Tuesday, 3 July 2012
Best Radio Plays of 1983
Another in the invaluable but sadly defunct Methuen series. We begin with Wally K Daly's clone caprice Time Slip. Very much in Ayckbourn mode and very funny. Wally K must be one of the more prolific and long-serving radio writers and is also a very amusing guy.
The cream of the collection for me is Never in My Lifetime by Shirley Gee. A compassionate study of the Northern Ireland Troubles written at the height of the violence, the play is notable for being non-judgemental: bomber and victim are treated with equal depth and compassion. I loved it. Shirley Gee had previously won a Giles Cooper Award for Typhoid Mary (1979) and Never in My Lifetime, in a stage incarnation, won the Samuel Beckett Award in 1985.
The other full-length script here is Martyn Read's Scouting for Boys, an odd but engrossing confection in which an elderly scoutmaster accidentally returns to the stately home where he was once a notably cussed butler. Alison Steadman and Jeremy Child played the barmy and quite possibly incestuous aristocratic twins. Great fun.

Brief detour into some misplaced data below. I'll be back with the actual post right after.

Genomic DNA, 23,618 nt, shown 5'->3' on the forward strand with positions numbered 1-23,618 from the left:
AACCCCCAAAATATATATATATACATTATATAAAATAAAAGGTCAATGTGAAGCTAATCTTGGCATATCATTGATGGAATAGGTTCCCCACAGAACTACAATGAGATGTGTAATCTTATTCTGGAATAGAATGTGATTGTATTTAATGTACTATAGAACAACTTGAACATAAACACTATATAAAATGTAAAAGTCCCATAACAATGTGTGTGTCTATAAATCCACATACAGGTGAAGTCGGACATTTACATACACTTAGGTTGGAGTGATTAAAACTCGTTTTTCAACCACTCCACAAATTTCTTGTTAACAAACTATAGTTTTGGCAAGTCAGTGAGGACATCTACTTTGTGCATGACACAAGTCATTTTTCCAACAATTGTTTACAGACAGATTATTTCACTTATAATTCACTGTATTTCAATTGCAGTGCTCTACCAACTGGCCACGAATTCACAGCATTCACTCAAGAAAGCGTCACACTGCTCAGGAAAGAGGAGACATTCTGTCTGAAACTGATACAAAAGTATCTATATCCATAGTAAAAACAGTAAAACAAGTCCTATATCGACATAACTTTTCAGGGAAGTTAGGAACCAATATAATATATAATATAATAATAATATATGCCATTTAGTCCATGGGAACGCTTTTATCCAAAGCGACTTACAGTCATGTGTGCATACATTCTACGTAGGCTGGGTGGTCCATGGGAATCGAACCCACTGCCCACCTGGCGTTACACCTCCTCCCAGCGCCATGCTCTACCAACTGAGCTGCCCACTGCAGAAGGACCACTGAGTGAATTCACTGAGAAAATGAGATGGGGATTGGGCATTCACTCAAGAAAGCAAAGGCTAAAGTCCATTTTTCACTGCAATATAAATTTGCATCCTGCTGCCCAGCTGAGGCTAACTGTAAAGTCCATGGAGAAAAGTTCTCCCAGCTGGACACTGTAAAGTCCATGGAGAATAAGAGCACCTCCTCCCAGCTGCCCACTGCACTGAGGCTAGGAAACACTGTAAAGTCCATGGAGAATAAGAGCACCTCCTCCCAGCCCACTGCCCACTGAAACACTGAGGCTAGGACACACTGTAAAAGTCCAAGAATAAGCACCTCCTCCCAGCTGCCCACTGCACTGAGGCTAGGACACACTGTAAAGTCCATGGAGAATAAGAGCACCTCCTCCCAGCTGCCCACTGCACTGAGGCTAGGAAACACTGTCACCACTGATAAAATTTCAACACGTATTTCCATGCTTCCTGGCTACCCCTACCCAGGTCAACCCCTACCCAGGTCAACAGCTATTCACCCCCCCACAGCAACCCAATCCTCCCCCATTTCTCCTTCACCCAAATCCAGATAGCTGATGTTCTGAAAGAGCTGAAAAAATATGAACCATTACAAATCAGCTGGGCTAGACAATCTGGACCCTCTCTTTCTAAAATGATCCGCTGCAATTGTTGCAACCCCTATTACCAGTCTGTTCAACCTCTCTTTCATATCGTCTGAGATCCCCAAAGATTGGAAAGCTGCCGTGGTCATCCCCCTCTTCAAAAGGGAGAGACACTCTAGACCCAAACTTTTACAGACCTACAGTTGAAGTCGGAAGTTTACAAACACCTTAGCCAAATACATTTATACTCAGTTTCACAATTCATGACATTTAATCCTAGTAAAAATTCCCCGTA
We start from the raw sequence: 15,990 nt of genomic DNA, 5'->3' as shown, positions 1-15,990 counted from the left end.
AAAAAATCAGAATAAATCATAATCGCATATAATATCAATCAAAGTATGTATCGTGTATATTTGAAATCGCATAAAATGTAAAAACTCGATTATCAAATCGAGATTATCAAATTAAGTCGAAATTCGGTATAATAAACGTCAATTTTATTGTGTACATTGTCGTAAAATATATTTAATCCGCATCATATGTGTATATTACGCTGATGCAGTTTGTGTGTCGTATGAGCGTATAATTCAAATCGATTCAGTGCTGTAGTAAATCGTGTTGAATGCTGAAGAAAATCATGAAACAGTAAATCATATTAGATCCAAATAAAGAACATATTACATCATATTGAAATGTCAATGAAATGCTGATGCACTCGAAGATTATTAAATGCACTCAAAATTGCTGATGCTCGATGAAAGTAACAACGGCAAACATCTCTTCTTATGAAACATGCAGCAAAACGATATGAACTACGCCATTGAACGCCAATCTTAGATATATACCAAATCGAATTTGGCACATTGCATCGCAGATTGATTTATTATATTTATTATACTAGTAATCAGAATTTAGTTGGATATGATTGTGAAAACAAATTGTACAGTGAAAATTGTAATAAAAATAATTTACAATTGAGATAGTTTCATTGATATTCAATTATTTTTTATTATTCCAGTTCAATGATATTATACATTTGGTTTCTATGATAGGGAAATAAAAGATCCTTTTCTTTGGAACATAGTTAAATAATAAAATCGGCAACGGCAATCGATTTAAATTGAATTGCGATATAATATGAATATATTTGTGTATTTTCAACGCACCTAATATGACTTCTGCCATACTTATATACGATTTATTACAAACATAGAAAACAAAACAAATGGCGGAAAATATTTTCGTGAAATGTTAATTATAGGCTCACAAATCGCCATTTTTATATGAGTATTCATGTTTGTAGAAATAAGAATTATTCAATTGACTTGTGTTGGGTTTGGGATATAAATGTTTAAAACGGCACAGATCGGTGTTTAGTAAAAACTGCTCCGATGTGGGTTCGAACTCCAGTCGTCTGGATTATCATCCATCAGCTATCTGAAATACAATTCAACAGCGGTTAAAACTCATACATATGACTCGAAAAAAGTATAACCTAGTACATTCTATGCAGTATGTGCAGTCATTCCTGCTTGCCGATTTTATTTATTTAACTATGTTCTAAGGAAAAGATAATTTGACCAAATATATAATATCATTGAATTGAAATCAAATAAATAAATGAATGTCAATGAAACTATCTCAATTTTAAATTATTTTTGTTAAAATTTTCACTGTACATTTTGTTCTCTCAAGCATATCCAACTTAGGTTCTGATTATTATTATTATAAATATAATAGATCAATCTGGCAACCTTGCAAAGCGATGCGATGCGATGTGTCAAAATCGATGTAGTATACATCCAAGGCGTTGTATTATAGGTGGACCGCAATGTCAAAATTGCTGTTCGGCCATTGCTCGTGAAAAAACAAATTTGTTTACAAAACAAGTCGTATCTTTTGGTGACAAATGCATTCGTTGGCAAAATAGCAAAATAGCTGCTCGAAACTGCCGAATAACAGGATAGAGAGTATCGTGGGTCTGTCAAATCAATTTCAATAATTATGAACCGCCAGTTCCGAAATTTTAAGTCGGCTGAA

Gerry Jones's The Angels They Grow Lonely is a short, particularly radiogenic fable about a man who can fly. In Kafkaesque progression he visits a series of doctors all of whom know about the condition. There's a lot of it about, apparently, we just don't mention it.
Normally I hate monologues, especially on radio, but I went for Steve May's No Exceptions in a big way. It's the recollection of an unnamed primary school PE teacher of a kid from a troubled background who could run like the wind but simply couldn't do his reading and his maths. So he was excluded from sport because those are the rules, no exceptions. And now, some years later, he's got into car trouble with the police. A beautiful piece of writing.